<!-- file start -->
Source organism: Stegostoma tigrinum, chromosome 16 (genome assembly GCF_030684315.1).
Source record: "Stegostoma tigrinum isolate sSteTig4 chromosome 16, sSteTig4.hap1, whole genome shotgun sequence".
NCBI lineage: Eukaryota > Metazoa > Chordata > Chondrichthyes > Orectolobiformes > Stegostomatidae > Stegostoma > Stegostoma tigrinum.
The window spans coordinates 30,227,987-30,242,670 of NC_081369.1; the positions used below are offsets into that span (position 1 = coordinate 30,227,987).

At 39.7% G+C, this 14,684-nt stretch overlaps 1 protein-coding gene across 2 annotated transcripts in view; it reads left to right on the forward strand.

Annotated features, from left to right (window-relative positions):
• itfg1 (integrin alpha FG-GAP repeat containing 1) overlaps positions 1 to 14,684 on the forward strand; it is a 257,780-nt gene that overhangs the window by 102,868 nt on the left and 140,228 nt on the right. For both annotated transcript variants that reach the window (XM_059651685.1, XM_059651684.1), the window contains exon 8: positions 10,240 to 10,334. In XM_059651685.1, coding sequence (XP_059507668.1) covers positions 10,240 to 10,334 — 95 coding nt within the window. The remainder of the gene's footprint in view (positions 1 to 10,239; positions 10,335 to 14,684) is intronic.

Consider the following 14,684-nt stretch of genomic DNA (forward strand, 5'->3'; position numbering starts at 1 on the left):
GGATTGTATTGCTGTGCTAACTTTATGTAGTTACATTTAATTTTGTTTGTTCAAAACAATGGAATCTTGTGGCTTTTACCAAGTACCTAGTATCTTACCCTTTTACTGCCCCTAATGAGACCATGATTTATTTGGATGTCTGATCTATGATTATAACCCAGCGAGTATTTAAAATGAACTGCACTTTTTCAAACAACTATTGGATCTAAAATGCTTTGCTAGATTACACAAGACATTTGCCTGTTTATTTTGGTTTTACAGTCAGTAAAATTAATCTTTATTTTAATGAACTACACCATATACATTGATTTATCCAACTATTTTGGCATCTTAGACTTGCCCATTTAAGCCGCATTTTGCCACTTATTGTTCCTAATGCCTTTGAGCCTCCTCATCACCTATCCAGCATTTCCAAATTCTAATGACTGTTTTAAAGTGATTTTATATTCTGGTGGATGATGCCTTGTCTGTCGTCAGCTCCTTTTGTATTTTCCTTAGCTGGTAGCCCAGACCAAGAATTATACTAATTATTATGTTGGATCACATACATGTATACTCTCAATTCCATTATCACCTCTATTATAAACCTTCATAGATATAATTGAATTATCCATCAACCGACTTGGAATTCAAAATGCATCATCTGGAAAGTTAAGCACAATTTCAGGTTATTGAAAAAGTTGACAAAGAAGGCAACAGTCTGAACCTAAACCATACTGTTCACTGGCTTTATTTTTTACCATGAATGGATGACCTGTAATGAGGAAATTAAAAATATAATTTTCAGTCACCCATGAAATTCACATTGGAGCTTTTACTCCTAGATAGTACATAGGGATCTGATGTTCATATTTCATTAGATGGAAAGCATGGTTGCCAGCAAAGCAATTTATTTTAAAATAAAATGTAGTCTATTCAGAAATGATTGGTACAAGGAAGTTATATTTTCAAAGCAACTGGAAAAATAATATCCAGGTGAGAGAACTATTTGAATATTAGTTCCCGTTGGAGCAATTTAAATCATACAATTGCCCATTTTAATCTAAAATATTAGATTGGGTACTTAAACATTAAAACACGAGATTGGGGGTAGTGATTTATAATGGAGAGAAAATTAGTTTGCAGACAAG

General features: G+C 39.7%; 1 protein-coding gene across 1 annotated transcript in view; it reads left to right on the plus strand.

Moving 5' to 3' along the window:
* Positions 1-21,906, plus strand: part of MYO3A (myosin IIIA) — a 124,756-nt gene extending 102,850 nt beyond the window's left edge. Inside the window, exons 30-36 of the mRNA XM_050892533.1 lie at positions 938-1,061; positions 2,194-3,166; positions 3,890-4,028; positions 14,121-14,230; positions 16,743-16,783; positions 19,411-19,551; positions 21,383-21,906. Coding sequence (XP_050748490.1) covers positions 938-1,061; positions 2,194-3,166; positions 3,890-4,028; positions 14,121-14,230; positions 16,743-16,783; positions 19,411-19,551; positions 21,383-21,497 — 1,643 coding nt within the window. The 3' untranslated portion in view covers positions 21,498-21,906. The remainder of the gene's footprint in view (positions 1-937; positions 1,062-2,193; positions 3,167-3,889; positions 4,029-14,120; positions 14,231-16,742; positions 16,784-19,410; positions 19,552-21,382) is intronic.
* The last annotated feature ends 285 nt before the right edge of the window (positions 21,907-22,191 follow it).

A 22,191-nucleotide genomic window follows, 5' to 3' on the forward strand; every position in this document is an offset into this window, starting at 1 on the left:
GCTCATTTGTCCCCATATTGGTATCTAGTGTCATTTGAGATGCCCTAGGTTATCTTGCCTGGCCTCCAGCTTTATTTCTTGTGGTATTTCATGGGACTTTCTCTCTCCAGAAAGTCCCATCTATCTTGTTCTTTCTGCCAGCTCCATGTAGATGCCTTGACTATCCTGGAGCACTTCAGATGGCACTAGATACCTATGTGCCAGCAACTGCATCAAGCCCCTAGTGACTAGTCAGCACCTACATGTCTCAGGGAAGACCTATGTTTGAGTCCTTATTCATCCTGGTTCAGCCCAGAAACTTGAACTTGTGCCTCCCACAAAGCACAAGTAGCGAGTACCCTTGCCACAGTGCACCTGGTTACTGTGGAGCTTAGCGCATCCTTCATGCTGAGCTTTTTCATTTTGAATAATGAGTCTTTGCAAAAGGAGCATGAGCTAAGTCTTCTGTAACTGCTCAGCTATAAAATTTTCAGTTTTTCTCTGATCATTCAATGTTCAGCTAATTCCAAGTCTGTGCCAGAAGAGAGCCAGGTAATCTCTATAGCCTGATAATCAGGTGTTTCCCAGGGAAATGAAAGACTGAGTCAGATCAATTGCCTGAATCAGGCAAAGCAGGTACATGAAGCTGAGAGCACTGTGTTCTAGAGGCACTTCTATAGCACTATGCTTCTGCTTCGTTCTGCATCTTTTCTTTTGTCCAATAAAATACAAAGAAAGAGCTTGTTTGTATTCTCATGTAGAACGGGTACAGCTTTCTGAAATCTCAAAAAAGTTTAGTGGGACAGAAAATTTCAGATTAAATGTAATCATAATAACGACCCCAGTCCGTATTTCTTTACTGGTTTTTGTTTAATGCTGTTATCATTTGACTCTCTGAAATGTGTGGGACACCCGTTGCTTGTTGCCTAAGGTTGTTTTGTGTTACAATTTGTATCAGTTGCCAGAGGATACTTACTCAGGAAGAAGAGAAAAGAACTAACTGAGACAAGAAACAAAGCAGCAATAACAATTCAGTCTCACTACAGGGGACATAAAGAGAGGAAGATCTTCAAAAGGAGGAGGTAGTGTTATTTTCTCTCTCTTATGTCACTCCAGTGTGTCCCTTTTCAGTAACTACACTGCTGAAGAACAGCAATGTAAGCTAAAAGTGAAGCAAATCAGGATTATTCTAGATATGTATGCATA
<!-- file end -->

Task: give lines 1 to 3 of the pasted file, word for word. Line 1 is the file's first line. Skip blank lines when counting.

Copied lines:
Source organism: Stegostoma tigrinum, chromosome 16 (genome assembly GCF_030684315.1).
Source record: "Stegostoma tigrinum isolate sSteTig4 chromosome 16, sSteTig4.hap1, whole genome shotgun sequence".
NCBI lineage: Eukaryota > Metazoa > Chordata > Chondrichthyes > Orectolobiformes > Stegostomatidae > Stegostoma > Stegostoma tigrinum.